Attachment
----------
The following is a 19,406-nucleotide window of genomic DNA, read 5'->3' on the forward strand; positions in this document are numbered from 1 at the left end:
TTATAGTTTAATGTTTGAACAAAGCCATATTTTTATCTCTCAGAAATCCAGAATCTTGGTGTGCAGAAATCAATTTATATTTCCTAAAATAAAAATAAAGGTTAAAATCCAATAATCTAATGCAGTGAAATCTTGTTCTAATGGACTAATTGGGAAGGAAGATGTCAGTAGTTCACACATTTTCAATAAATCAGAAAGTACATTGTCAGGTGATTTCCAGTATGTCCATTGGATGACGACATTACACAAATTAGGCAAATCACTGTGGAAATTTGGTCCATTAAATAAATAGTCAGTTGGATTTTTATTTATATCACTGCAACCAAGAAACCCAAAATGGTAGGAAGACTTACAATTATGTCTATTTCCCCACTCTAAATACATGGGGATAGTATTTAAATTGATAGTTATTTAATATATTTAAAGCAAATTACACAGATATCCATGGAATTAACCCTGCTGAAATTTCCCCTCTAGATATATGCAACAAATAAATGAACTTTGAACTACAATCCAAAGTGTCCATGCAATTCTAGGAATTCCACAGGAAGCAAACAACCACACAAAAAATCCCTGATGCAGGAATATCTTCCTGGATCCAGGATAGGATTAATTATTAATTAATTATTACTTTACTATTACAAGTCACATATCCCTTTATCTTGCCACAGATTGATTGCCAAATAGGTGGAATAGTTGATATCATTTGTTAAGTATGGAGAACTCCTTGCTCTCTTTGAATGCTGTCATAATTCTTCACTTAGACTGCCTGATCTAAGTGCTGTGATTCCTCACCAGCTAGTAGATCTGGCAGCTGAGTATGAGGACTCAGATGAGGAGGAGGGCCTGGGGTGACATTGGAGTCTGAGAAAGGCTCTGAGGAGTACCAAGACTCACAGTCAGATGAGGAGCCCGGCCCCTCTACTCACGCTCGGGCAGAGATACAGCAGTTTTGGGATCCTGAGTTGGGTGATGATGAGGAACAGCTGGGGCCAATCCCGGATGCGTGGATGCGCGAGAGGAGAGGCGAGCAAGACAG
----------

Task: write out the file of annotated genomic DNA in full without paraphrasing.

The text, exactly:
The following is a 19,406-nucleotide window of genomic DNA, read 5'->3' on the forward strand; positions in this document are numbered from 1 at the left end:
TTATAGTTTAATGTTTGAACAAAGCCATATTTTTATCTCTCAGAAATCCAGAATCTTGGTGTGCAGAAATCAATTTATATTTCCTAAAATAAAAATAAAGGTTAAAATCCAATAATCTAATGCAGTGAAATCTTGTTCTAATGGACTAATTGGGAAGGAAGATGTCAGTAGTTCACACATTTTCAATAAATCAGAAAGTACATTGTCAGGTGATTTCCAGTATGTCCATTGGATGACGACATTACACAAATTAGGCAAATCACTGTGGAAATTTGGTCCATTAAATAAATAGTCAGTTGGATTTTTATTTATATCACTGCAACCAAGAAACCCAAAATGGTAGGAAGACTTACAATTATGTCTATTTCCCCACTCTAAATACATGGGGATAGTATTTAAATTGATAGTTATTTAATATATTTAAAGCAAATTACACAGATATCCATGGAATTAACCCTGCTGAAATTTCCCCTCTAGATATATGCAACAAATAAATGAACTTTGAACTACAATCCAAAGTGTCCATGCAATTCTAGGAATTCCACAGGAAGCAAACAACCACACAAAAAATCCCTGATGCAGGAATATCTTCCTGGATCCAGGATAGGATTAATTATTAATTAATTATTACTTTACTATTACAAGTCACATATCCCTTTATCTTGCCACAGATTGATTGCCAAATAGGTGGAATAGTTGATATCATTTGTTAAGTATGGAGAACTCCTTGCTCTCTTTGAATGCTGTCATAATTCTTCACTTAGACTGCCTGATCTAAGTGCTGTGATTCCTCACCAGCTAGTAGATCTGGCAGCTGAGTATGAGGACTCAGATGAGGAGGAGGGCCTGGGGTGACATTGGAGTCTGAGAAAGGCTCTGAGGAGTACCAAGACTCACAGTCAGATGAGGAGCCCGGCCCCTCTACTCACGCTCGGGCAGAGATACAGCAGTTTTGGGATCCTGAGTTGGGTGATGATGAGGAACAGCTGGGGCCAATCCCGGATGCGTGGATGCGCGAGAGGAGAGGCGAGCAAGACAG